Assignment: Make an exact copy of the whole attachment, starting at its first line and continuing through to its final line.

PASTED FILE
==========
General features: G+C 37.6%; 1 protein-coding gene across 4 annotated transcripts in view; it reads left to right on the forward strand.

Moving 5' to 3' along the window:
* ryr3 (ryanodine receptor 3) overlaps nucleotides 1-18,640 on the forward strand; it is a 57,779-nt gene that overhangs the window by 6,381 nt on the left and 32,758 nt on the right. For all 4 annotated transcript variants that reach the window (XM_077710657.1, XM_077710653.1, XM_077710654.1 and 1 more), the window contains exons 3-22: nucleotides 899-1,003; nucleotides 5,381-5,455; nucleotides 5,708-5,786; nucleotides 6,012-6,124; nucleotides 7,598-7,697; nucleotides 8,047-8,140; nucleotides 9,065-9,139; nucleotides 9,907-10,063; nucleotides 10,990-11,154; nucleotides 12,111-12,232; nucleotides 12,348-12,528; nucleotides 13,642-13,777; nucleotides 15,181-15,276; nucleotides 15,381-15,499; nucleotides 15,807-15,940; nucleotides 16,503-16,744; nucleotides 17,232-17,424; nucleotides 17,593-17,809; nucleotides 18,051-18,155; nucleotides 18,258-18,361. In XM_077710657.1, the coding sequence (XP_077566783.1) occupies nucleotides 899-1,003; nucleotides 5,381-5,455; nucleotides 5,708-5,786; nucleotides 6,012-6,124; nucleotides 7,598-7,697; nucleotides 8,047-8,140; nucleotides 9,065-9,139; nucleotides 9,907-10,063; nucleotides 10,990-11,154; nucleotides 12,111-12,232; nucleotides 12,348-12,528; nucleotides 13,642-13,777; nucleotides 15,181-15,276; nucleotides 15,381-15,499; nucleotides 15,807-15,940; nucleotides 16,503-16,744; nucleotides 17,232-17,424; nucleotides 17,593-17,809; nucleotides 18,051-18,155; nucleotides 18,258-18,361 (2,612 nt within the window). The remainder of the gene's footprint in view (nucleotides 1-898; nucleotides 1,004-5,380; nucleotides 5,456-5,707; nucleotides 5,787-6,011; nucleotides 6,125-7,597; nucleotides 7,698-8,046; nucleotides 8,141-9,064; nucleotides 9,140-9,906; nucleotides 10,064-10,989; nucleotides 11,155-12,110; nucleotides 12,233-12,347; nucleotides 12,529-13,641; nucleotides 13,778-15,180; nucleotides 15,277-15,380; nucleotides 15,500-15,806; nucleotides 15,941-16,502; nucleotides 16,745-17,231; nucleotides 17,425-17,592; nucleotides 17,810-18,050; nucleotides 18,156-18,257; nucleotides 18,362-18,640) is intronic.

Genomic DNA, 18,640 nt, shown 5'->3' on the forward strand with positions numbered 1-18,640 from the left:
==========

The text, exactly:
General features: G+C 37.6%; 1 protein-coding gene across 4 annotated transcripts in view; it reads left to right on the forward strand.

Moving 5' to 3' along the window:
* ryr3 (ryanodine receptor 3) overlaps nucleotides 1-18,640 on the forward strand; it is a 57,779-nt gene that overhangs the window by 6,381 nt on the left and 32,758 nt on the right. For all 4 annotated transcript variants that reach the window (XM_077710657.1, XM_077710653.1, XM_077710654.1 and 1 more), the window contains exons 3-22: nucleotides 899-1,003; nucleotides 5,381-5,455; nucleotides 5,708-5,786; nucleotides 6,012-6,124; nucleotides 7,598-7,697; nucleotides 8,047-8,140; nucleotides 9,065-9,139; nucleotides 9,907-10,063; nucleotides 10,990-11,154; nucleotides 12,111-12,232; nucleotides 12,348-12,528; nucleotides 13,642-13,777; nucleotides 15,181-15,276; nucleotides 15,381-15,499; nucleotides 15,807-15,940; nucleotides 16,503-16,744; nucleotides 17,232-17,424; nucleotides 17,593-17,809; nucleotides 18,051-18,155; nucleotides 18,258-18,361. In XM_077710657.1, the coding sequence (XP_077566783.1) occupies nucleotides 899-1,003; nucleotides 5,381-5,455; nucleotides 5,708-5,786; nucleotides 6,012-6,124; nucleotides 7,598-7,697; nucleotides 8,047-8,140; nucleotides 9,065-9,139; nucleotides 9,907-10,063; nucleotides 10,990-11,154; nucleotides 12,111-12,232; nucleotides 12,348-12,528; nucleotides 13,642-13,777; nucleotides 15,181-15,276; nucleotides 15,381-15,499; nucleotides 15,807-15,940; nucleotides 16,503-16,744; nucleotides 17,232-17,424; nucleotides 17,593-17,809; nucleotides 18,051-18,155; nucleotides 18,258-18,361 (2,612 nt within the window). The remainder of the gene's footprint in view (nucleotides 1-898; nucleotides 1,004-5,380; nucleotides 5,456-5,707; nucleotides 5,787-6,011; nucleotides 6,125-7,597; nucleotides 7,698-8,046; nucleotides 8,141-9,064; nucleotides 9,140-9,906; nucleotides 10,064-10,989; nucleotides 11,155-12,110; nucleotides 12,233-12,347; nucleotides 12,529-13,641; nucleotides 13,778-15,180; nucleotides 15,277-15,380; nucleotides 15,500-15,806; nucleotides 15,941-16,502; nucleotides 16,745-17,231; nucleotides 17,425-17,592; nucleotides 17,810-18,050; nucleotides 18,156-18,257; nucleotides 18,362-18,640) is intronic.

Genomic DNA, 18,640 nt, shown 5'->3' on the forward strand with positions numbered 1-18,640 from the left: